Bluff penalty kick fails and goalie saves the ball

Penalty takers try to mislead the goalie very often, but not all tricks work out as they were meant. Have a look at this bluff penalty.

Don’t know the league or competition, but that’s not important if I want to explain the rules of the game. UPDATE: check comment from Laszlo Sipos below for more information about the match.

The football Laws of the Game by Fifa state that ‘the player taking the kick must be properly identified’. For the viewer’s it’s at least not clear who’s going to take the kick.

UPDATE: At first, I quoted the Laws of the Game that this is a case where ‘a teammate infringes the football rules’. In that case:

  • the referee allows the kick to be taken
  • if the ball enters the goal, the kick is retaken
  • if the ball does not enter the goal, the referee stops play and the match is restarted with an indirect free kick to the defending team, from the place where the infringement occurred

But there’s an USSF Referee Memorandum which mentions an exception. In USSF Advice to Referees, Law 14, section 14.9 (pdf). It reads:

“If an attacker other than the identified kicker takes the penalty kick, play is restarted with an indirect free kick for the opposing team where the attacker illegally entered the penalty arc or penalty area, regardless of the outcome of any kick that may have been performed by this attacker.”

I can’t find this in a Dutch advices, but Rafal, an USSF National/Professional Referee (see his comments below), checked with the U.S, Soccer’s Referee Education Resources Advisor who answers all questions about the Laws of the Game. He says the advice is valid for all countries. Now I’m wondering why not all FA’s release the same advice.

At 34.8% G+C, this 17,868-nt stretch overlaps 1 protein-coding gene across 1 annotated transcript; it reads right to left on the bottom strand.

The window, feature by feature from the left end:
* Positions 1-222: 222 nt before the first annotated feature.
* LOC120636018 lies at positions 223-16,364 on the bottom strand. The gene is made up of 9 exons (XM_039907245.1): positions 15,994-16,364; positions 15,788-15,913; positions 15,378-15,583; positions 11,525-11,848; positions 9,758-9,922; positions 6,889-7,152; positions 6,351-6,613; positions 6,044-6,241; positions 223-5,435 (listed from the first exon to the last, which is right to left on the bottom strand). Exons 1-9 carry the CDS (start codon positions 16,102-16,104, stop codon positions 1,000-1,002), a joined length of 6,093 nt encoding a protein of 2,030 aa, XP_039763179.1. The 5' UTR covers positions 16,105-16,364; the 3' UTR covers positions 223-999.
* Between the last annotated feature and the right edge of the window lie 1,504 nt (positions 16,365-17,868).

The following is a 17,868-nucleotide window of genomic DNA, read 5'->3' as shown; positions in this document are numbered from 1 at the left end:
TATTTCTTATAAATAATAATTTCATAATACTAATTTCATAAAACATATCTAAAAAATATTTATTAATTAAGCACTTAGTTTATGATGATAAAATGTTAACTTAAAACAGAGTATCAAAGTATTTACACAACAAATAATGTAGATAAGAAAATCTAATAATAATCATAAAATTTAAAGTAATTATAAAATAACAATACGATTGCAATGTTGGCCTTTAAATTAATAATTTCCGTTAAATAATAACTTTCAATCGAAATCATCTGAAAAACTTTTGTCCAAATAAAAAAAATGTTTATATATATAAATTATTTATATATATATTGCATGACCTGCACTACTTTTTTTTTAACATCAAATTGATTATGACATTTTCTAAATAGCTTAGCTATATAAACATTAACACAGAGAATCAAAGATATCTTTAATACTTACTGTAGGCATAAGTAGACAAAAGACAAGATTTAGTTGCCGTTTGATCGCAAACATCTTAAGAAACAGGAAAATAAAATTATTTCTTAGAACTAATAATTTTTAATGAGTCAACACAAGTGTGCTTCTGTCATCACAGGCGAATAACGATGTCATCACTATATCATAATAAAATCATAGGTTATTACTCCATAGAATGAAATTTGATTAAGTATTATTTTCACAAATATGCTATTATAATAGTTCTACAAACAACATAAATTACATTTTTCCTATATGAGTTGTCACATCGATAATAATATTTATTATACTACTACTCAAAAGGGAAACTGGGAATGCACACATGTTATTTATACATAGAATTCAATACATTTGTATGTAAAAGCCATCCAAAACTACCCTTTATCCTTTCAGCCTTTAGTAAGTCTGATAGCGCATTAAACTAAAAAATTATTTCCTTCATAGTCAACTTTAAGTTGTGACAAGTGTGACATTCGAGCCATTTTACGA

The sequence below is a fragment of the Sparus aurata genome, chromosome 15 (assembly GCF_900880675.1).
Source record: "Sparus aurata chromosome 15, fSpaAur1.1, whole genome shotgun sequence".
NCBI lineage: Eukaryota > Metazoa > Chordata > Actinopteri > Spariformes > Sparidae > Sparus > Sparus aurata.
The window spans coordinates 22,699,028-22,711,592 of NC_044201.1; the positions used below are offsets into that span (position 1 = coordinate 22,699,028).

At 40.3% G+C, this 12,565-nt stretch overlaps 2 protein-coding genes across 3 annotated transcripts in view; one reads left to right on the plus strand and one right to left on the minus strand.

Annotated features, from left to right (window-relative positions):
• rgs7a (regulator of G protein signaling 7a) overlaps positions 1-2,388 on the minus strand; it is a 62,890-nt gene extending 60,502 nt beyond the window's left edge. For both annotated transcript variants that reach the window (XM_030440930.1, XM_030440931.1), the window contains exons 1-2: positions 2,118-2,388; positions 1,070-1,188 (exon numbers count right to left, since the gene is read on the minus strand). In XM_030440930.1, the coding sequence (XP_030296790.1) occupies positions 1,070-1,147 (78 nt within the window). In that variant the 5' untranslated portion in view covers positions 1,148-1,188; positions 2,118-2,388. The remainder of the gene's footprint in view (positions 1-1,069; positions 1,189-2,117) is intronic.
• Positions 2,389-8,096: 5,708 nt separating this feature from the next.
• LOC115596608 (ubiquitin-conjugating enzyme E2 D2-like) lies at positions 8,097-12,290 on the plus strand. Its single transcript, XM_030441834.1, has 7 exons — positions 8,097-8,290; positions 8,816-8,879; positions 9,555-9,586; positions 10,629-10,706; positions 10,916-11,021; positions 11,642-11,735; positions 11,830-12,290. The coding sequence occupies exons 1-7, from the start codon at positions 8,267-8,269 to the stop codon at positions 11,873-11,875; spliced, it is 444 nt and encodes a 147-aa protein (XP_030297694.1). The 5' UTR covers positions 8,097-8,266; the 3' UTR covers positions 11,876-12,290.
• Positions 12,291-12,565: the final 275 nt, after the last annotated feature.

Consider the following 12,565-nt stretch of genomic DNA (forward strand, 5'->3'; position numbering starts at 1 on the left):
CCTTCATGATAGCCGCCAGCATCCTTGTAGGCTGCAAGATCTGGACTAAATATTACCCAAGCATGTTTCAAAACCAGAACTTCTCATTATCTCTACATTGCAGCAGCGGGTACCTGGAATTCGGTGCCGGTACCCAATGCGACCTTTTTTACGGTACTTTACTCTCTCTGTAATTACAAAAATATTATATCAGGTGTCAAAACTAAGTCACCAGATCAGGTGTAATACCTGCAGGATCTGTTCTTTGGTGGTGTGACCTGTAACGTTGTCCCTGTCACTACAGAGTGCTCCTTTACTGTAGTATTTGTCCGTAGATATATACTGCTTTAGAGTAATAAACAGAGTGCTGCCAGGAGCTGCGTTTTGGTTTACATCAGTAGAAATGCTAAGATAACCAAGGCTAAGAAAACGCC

4 thoughts on “Bluff penalty kick fails and goalie saves the ball

  1. Hey Jan,

    this case happened – as I discovered – in the Swiss Super League (first division) between Grasshoppers Zurich and FC St. Gallen.

    Here is the video with the match highlights (Swiss National Televison SF):
    http://www.videoportal.sf.tv/video?id=d7abff71-5f0b-4c25-aea9-ca20f7a4b992

    This match had a few curiosity beside a bluff penalty situation.

    GC Zurich’s goalkeeper Roman Bürki stayed without goal (“with a clean sheet”?) after the seventh game in row (630 minutes) – a new Swiss record.

    I don’t know if you’ve heard about but in Switzerland 4 out of the 12 top referees will retire by the end of this year. See why below:

    http://refereeingworld.blogspot.hu/2012/10/the-resignation-as-last-resort-in.html

    So the current game was led by a new referee called Sébastien Pache (37 ysr, first game in the Super League). I think – as you wrote about – he should have awarded an indirect free kick for the defendeng team because of the violation of the procedures (but no yellow card for the offending player).

  2. Jan, I wrote to you on your Facebook page as well as I commented on Laszlo’s video on our own Facebook page. Your interpretations and understanding of the FIFA Laws of the Game are wrong! You mention part of the Laws of the Game talking about infringement of Law 14 by teammate of kicker, but you fail to realize that there is an exception to this rule/scenario you mention. To clarify, again, I am posting below the exception to the rule in Law 14 you mentioned above in your post;

    the exception to the rule is found in USSF’s Advice to Referees (link here http://soccerrefereeusa.com/Advice%20to%20Referees.pdf ).
    Law 14, section 14.9. It reads:

    “If an attacker other than the identified kicker takes the penalty kick, play is restarted with an indirect free kick for the opposing team where the attacker illegally entered the penalty arc or penalty area, regardless of the outcome of any kick that may have been performed by this attacker.”

    The LOTG part you posted simply has nothing to do with the scenario in question.

    Now, about the video itself and your “interpretation” of it. Here is where you got it wrong; In the “bluff PK” video…